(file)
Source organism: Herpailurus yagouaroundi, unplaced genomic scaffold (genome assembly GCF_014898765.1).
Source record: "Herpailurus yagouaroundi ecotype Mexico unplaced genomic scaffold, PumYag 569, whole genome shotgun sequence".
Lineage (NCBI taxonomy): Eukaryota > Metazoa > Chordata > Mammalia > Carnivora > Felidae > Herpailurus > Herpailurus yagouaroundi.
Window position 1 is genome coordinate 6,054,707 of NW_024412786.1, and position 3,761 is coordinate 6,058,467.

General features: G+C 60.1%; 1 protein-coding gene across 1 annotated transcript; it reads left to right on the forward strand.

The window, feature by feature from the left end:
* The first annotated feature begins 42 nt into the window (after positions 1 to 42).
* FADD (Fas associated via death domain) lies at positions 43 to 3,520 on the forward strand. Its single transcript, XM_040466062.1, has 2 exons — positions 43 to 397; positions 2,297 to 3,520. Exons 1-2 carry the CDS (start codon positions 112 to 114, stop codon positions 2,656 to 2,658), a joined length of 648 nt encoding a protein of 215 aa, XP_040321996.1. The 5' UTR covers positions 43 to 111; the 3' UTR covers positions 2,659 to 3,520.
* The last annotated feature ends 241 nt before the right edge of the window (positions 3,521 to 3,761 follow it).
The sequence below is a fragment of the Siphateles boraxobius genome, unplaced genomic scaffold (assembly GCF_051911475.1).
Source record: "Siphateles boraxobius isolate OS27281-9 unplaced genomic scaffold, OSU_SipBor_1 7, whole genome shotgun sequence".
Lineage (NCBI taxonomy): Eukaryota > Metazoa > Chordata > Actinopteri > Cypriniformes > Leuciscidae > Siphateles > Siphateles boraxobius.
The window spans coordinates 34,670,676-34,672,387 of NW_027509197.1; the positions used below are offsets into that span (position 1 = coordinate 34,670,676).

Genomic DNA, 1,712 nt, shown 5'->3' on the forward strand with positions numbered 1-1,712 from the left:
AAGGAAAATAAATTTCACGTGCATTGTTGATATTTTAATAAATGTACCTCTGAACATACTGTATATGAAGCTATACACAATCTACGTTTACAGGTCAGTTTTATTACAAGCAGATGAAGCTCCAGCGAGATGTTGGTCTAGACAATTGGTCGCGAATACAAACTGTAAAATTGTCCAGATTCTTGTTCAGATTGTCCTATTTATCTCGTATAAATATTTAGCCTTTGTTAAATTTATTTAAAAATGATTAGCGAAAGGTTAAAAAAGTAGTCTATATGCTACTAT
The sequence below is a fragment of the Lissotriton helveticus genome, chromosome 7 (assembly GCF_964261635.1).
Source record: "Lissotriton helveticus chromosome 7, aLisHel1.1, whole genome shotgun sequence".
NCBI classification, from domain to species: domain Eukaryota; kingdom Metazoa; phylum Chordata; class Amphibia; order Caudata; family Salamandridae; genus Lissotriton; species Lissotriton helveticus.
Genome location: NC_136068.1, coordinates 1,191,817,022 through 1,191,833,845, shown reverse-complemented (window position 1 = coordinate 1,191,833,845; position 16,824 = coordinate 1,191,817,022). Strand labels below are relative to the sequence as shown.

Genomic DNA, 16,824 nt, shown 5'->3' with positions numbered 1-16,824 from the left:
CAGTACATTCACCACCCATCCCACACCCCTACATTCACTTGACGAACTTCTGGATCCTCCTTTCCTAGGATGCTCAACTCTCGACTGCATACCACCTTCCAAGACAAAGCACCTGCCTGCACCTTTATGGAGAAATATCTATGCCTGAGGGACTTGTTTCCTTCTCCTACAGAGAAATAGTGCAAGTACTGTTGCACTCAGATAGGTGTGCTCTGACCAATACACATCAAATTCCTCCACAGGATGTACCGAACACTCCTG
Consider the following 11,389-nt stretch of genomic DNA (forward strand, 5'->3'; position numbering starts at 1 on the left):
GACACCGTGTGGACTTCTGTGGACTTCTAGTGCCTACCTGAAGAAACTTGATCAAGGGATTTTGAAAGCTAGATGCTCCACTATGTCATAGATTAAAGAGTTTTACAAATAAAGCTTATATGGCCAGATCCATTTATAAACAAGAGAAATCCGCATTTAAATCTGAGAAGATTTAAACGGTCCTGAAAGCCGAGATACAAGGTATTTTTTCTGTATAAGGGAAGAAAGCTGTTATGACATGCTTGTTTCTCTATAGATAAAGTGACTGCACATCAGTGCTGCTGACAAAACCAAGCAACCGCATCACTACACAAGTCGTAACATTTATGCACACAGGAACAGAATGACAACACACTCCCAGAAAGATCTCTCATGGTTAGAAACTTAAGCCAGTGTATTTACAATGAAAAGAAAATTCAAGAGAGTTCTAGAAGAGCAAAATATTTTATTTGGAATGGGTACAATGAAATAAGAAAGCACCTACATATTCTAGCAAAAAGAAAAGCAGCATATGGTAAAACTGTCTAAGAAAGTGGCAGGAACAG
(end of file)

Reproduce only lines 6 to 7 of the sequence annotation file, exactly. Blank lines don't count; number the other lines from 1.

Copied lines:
The window, feature by feature from the left end:
* The first annotated feature begins 42 nt into the window (after positions 1 to 42).